A new capability has been added to consumer and customer surveys in the past few years: Capturing the answers of respondents to open-ended questions in video, recorded in particular by a respondent on his or her mobile phone in selfie-mode. For many users of smartphones it should come as a natural and instinctive way to voice their opinions or experiences in video when participating in surveys.
The utilisation of video recording in marketing research has become more feasible about three decades ago with the entry of video cassette cameras. On the one hand, video has been in use in social research even earlier (e.g., ethnography), enabled for example with Super 8 films. On the other hand, digital video media and camera technology have made the use of video-recorded evidence or data in research even more accessible and practical since the turn of the 21st century. Russell Belk and Robert Kozinets discussed methods of videography in marketing and consumer research in an instructive article from 2005. What has changed the most since the early 2000s is the growing affordance of consumers and customers to take their own videos (e.g., at home, while shopping) rather than being observed and filmed by others. Videography is being dedicated more often to ‘filming’ the behaviour of consumers in various situations, events and locations (e.g., on holiday, in a hotel), possibly accompanied by the participant’s own explanations. The use of video in online and mobile surveys is a relatively late extension of video application in marketing and consumer research.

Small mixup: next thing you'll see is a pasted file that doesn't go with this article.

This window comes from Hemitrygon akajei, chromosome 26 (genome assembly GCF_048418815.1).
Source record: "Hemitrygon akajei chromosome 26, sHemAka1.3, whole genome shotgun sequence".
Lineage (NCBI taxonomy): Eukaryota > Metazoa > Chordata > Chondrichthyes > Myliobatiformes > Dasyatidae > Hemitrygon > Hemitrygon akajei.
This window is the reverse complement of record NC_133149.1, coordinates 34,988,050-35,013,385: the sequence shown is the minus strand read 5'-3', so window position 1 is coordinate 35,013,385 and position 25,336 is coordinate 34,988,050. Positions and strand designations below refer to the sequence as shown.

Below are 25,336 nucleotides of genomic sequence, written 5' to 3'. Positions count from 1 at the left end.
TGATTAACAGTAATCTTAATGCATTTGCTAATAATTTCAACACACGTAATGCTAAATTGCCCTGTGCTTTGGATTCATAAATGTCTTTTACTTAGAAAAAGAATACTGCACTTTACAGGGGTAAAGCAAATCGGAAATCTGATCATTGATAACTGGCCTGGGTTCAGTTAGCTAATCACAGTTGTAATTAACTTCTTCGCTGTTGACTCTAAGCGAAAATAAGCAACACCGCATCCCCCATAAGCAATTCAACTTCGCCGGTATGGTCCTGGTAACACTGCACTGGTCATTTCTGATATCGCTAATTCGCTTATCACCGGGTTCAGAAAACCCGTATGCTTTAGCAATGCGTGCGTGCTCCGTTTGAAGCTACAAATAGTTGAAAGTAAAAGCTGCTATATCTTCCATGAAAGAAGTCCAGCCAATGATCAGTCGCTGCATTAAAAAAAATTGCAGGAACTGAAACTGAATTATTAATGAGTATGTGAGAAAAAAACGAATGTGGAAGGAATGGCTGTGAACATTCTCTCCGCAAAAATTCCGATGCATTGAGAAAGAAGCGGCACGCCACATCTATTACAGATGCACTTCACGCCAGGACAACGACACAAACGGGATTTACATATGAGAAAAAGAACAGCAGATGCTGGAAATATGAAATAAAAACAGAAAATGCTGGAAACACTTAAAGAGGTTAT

A few aspects about the recording of open-ended answers in video are suggested below for consideration:
For some consumers speaking aloud their answer to an open-ended question would indeed be easier, more natural and flowing, than writing down or actually typing their verbal answer. Speaking may be even faster than writing the answer. Taking the option of recording the answer in video on a smartphone would be convenient and appealing to those who are technically proficient and at ease in operating the video feature on his or her device. They are more likely to be younger, ages 18-35, but anyone who is more computer-oriented and comfortable also with smartphones and their applications may be able and willing to contribute his or her response in video.
However, requiring respondents to record an open-ended answer in video could lead to self-exclusion of many for whom the technical skill is not so obvious. Users who do not feel confident, are less computer-literate, or prefer to use only limited functions on their smartphones (many still use even simpler mobile phones) will be excluded by exempting themselves from answering such open-ended questions. One should also take the issue of privacy into consideration: some people may simply not wish to submit a video image of themselves to research firms and their clients because it breaks-down the custom protection of anonymity of responses. Therefore, a researcher should consider carefully who is in the target research population for the survey, and ensure that those included are likely to apply the tools needed for recording and submitting their answer in video. In other cases, respondents may be given the option to capture their answer in video or submit it in text; it would be the responsibility of the researcher to compare and integrate answers input in different modes.